Thursday, May 5, 2016

MDSW

I did finally get all the fleeces off of my 9 Nigora goats.  Some of them are nice but a few were not as good as I had hoped they would be.  Heat and  agitation seem to have felted a bit more than usual this year.  It is a difficult thing to judge, I don't like to shear the goats because we still have plenty of cool weather well into spring.  For example it is so cool today that I should have been wearing a sweater all day!  The Goats have not shed their regular coat yet, which would have been cut off of if  I had sheared them.

This week I have been going thru the fiber stash:  fleeces and processed fibers.   Right now I have 8, 58quart tubs full of processed fleece ready to spin. (Most of it I have combed, but there is some indy dyed top)  I have 3 fleeces that are washed and ready to comb, and 1 more fleece that I have almost finished combing.   These are all sheep fleeces not the Nigora goat fleeces.   I have several different sheep breeds represented in the stash:  corriedale, shetland, polwarth, merino, cormo and cvm to name a few.  (That doesn't even count the 6 fleeces that I use for spinning demos at the museum!)

When I do demos, I take hand cards and show the public how they work, but my favorite way to prep fiber is to comb it.  I will show you a couple of pictures of the fleece I am working on.  This is a Jacobs fleece, I call it #2, I had gotten 2 fleeces from Betsy some time ago.  I had washed them but hadn't combed them yet.  I decided to start with #2 because this fleece isn't as soft as #1 and there was a lot of kemp in it.  Kemp is short wiry hairs that are at the base of the lock of wool.

 Jacobs sheep usually have a multi colored fleece, this one has 3 colors, white, gray and black.  I have separated out the different colors as I loaded the combs.  I did the white first then the light gray /tan color, then I searched for the darkest locks and did them all together.  I am still working on this one, I had hoped to finish it tonight, but it will have to wait until next week.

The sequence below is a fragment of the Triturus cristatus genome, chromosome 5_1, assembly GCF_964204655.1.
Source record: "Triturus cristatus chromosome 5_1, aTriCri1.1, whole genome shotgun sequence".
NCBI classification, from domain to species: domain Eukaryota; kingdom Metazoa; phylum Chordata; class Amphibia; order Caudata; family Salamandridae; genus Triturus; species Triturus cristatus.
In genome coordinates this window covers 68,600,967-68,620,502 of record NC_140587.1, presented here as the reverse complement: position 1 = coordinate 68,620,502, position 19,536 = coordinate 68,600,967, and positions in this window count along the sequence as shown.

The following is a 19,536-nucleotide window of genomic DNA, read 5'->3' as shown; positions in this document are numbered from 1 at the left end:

The kemp combed out beautifully!  When you do a combed prep, you comb out all the shorter fibers, all the kemp, all the vegetable matter, and in the end you are left with lovely, lovely soft clean fibers.

My combs are by far my most used fiber prep equipment.  In fact, when I come home from the Museum of Appalachia, I take all the rolags that I carded as I demonstrated, and I comb them and put them in my little wicker basket to spin at the next demo.



My eldest Daughter and  I are going to the Maryland Sheep and Wool Festival this coming weekend.  She is going to be helping in one of the booths and I get to wander around and smell the wool fumes, see the sheepdog trials, listen to Judith Mckensie McCuin talk about wool, go to the podcaster meet up, and run errands for the booth.  I plan to go to the fleece sale, but I think you will agree with me that I do not need any more fleeces!  Surprisingly enough, I do not have very much yarn, I have a lot of bits and bobs, but not much that is enough for a project!  I know that they will have yarn there!

Every year at MDSW there is a used equipment auction,  I have always been jealous of those who got to go to it, and this year I will be there!  I am on the look out for a rug loom at a really good price!  The loom needs be 36 inches wide, have 4 harness, and 6 treadles and to be heavy enough to be used to make rag rugs.   You need quite a bit of tension on the loom and a heavy beater bar to make rugs.

Wish me luck, Until next time, Happy crafting, Tina